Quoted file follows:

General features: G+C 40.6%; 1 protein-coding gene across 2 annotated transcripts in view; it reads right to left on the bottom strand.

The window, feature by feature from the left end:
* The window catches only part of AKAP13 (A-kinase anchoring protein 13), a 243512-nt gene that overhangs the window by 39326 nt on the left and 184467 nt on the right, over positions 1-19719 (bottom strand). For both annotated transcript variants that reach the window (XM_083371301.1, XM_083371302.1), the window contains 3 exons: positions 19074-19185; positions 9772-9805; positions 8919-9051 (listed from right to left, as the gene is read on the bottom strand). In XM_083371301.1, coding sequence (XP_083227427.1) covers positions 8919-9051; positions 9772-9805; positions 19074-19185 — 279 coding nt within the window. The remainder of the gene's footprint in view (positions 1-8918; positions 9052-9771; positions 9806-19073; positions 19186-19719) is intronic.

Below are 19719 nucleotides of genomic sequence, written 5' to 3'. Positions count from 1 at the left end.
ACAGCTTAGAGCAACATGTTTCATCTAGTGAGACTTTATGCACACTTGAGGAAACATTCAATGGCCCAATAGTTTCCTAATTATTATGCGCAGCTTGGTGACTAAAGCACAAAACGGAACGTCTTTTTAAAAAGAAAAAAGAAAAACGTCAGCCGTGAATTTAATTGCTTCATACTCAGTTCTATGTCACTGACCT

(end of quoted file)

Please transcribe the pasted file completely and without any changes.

General features: G+C 40.6%; 1 protein-coding gene across 2 annotated transcripts in view; it reads right to left on the bottom strand.

The window, feature by feature from the left end:
* The window catches only part of AKAP13 (A-kinase anchoring protein 13), a 243512-nt gene that overhangs the window by 39326 nt on the left and 184467 nt on the right, over positions 1-19719 (bottom strand). For both annotated transcript variants that reach the window (XM_083371301.1, XM_083371302.1), the window contains 3 exons: positions 19074-19185; positions 9772-9805; positions 8919-9051 (listed from right to left, as the gene is read on the bottom strand). In XM_083371301.1, coding sequence (XP_083227427.1) covers positions 8919-9051; positions 9772-9805; positions 19074-19185 — 279 coding nt within the window. The remainder of the gene's footprint in view (positions 1-8918; positions 9052-9771; positions 9806-19073; positions 19186-19719) is intronic.

Below are 19719 nucleotides of genomic sequence, written 5' to 3'. Positions count from 1 at the left end.
ACAGCTTAGAGCAACATGTTTCATCTAGTGAGACTTTATGCACACTTGAGGAAACATTCAATGGCCCAATAGTTTCCTAATTATTATGCGCAGCTTGGTGACTAAAGCACAAAACGGAACGTCTTTTTAAAAAGAAAAAAGAAAAACGTCAGCCGTGAATTTAATTGCTTCATACTCAGTTCTATGTCACTGACCT